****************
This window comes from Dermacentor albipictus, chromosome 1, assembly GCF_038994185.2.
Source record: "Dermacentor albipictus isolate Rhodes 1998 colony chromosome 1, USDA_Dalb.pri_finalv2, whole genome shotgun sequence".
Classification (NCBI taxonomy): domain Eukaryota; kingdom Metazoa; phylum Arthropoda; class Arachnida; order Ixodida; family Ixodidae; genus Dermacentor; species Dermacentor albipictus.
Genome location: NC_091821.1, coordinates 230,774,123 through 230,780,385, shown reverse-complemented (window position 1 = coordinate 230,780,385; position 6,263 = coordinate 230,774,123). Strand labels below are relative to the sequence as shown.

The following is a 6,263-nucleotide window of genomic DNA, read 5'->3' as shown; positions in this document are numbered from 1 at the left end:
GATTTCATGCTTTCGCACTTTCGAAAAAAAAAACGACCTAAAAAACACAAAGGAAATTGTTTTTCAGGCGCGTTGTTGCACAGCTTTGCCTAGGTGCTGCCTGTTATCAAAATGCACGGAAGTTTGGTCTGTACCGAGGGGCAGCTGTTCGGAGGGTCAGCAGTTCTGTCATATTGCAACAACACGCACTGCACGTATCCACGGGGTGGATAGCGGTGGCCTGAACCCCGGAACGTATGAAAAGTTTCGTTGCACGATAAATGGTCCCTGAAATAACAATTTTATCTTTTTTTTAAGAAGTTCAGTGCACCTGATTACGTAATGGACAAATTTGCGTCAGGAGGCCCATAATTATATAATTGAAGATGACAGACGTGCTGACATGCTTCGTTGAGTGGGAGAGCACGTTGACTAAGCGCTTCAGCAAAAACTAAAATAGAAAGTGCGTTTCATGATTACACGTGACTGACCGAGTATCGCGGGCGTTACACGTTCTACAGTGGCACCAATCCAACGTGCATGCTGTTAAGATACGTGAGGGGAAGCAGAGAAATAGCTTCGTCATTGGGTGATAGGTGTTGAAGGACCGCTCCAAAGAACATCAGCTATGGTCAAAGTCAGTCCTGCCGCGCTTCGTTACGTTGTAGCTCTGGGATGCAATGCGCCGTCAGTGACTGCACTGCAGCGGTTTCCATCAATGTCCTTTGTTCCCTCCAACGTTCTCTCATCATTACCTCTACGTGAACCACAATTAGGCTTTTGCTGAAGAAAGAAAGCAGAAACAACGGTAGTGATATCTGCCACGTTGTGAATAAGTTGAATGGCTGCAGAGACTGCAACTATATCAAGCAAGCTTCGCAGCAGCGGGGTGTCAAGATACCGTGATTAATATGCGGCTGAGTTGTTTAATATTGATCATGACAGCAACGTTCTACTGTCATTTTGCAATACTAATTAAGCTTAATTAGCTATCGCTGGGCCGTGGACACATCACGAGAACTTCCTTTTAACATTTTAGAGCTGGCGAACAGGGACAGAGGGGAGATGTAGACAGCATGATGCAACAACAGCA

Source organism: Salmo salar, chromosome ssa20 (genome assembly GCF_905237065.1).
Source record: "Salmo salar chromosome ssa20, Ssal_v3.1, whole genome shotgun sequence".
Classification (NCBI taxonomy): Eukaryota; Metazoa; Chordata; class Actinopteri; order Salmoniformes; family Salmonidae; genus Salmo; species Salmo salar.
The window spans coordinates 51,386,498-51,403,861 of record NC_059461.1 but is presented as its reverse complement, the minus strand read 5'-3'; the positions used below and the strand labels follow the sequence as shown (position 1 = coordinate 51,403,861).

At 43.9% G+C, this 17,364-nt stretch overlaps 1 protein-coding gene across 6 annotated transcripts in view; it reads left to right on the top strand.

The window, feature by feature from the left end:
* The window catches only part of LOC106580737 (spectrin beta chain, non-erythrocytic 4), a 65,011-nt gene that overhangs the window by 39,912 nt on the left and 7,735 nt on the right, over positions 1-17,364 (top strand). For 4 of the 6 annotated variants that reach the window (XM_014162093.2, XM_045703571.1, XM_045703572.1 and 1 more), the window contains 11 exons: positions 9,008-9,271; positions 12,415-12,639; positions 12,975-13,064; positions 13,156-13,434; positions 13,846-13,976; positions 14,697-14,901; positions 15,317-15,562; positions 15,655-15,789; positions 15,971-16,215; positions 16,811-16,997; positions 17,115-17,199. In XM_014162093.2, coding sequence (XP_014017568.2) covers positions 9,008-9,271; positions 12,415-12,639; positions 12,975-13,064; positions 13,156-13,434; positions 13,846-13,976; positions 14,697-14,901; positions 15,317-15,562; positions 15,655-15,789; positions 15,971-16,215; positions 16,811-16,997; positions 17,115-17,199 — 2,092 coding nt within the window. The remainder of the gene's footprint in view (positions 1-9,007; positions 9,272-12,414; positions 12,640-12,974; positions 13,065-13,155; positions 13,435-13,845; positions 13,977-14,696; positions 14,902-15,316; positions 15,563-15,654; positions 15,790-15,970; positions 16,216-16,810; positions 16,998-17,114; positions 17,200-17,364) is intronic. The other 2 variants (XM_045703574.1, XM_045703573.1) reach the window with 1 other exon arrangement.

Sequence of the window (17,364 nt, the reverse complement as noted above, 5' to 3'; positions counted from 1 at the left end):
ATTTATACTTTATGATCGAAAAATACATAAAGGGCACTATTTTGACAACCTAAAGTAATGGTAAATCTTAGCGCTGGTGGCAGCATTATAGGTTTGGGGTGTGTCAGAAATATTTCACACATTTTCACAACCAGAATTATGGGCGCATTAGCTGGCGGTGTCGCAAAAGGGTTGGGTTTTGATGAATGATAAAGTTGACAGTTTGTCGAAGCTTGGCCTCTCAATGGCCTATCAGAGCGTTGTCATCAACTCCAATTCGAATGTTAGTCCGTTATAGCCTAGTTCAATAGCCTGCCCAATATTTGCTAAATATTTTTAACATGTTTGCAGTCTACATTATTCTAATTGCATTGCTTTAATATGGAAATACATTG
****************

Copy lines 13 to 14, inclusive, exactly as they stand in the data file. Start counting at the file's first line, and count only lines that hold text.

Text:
* The window catches only part of LOC106580737 (spectrin beta chain, non-erythrocytic 4), a 65,011-nt gene that overhangs the window by 39,912 nt on the left and 7,735 nt on the right, over positions 1-17,364 (top strand). For 4 of the 6 annotated variants that reach the window (XM_014162093.2, XM_045703571.1, XM_045703572.1 and 1 more), the window contains 11 exons: positions 9,008-9,271; positions 12,415-12,639; positions 12,975-13,064; positions 13,156-13,434; positions 13,846-13,976; positions 14,697-14,901; positions 15,317-15,562; positions 15,655-15,789; positions 15,971-16,215; positions 16,811-16,997; positions 17,115-17,199. In XM_014162093.2, coding sequence (XP_014017568.2) covers positions 9,008-9,271; positions 12,415-12,639; positions 12,975-13,064; positions 13,156-13,434; positions 13,846-13,976; positions 14,697-14,901; positions 15,317-15,562; positions 15,655-15,789; positions 15,971-16,215; positions 16,811-16,997; positions 17,115-17,199 — 2,092 coding nt within the window. The remainder of the gene's footprint in view (positions 1-9,007; positions 9,272-12,414; positions 12,640-12,974; positions 13,065-13,155; positions 13,435-13,845; positions 13,977-14,696; positions 14,902-15,316; positions 15,563-15,654; positions 15,790-15,970; positions 16,216-16,810; positions 16,998-17,114; positions 17,200-17,364) is intronic. The other 2 variants (XM_045703574.1, XM_045703573.1) reach the window with 1 other exon arrangement.

Sequence of the window (17,364 nt, the reverse complement as noted above, 5' to 3'; positions counted from 1 at the left end):